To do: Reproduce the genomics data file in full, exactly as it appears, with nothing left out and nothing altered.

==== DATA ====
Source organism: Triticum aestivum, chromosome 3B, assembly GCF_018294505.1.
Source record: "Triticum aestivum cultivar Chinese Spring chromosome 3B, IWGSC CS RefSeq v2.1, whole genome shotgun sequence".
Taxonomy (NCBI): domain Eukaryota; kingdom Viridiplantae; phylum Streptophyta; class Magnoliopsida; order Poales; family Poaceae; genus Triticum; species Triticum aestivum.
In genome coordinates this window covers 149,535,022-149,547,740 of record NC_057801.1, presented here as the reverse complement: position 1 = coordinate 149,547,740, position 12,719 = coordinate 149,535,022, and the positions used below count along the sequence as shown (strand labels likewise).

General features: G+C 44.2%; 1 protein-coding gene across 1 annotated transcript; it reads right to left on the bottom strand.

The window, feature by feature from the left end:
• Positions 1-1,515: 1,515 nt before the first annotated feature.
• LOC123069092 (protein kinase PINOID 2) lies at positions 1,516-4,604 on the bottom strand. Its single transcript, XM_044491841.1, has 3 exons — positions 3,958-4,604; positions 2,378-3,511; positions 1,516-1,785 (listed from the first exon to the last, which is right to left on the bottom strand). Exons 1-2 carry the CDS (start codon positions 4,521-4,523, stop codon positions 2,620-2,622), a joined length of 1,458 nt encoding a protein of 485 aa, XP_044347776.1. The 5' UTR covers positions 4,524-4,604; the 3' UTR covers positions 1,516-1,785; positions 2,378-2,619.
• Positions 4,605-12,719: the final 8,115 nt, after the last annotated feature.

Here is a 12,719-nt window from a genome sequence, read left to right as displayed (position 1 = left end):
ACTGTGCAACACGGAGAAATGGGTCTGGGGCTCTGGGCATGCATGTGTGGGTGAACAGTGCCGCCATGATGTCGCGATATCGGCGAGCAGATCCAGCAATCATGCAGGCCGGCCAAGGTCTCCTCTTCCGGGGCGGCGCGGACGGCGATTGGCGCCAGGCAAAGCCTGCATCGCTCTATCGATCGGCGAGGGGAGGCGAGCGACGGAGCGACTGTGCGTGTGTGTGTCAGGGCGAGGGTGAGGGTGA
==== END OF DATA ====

Source organism: Triticum aestivum, chromosome 3B, assembly GCF_018294505.1.
Source record: "Triticum aestivum cultivar Chinese Spring chromosome 3B, IWGSC CS RefSeq v2.1, whole genome shotgun sequence".
Taxonomy (NCBI): domain Eukaryota; kingdom Viridiplantae; phylum Streptophyta; class Magnoliopsida; order Poales; family Poaceae; genus Triticum; species Triticum aestivum.
In genome coordinates this window covers 149,535,022-149,547,740 of record NC_057801.1, presented here as the reverse complement: position 1 = coordinate 149,547,740, position 12,719 = coordinate 149,535,022, and the positions used below count along the sequence as shown (strand labels likewise).

General features: G+C 44.2%; 1 protein-coding gene across 1 annotated transcript; it reads right to left on the bottom strand.

The window, feature by feature from the left end:
• Positions 1-1,515: 1,515 nt before the first annotated feature.
• LOC123069092 (protein kinase PINOID 2) lies at positions 1,516-4,604 on the bottom strand. Its single transcript, XM_044491841.1, has 3 exons — positions 3,958-4,604; positions 2,378-3,511; positions 1,516-1,785 (listed from the first exon to the last, which is right to left on the bottom strand). Exons 1-2 carry the CDS (start codon positions 4,521-4,523, stop codon positions 2,620-2,622), a joined length of 1,458 nt encoding a protein of 485 aa, XP_044347776.1. The 5' UTR covers positions 4,524-4,604; the 3' UTR covers positions 1,516-1,785; positions 2,378-2,619.
• Positions 4,605-12,719: the final 8,115 nt, after the last annotated feature.

Here is a 12,719-nt window from a genome sequence, read left to right as displayed (position 1 = left end):
ACTGTGCAACACGGAGAAATGGGTCTGGGGCTCTGGGCATGCATGTGTGGGTGAACAGTGCCGCCATGATGTCGCGATATCGGCGAGCAGATCCAGCAATCATGCAGGCCGGCCAAGGTCTCCTCTTCCGGGGCGGCGCGGACGGCGATTGGCGCCAGGCAAAGCCTGCATCGCTCTATCGATCGGCGAGGGGAGGCGAGCGACGGAGCGACTGTGCGTGTGTGTGTCAGGGCGAGGGTGAGGGTGA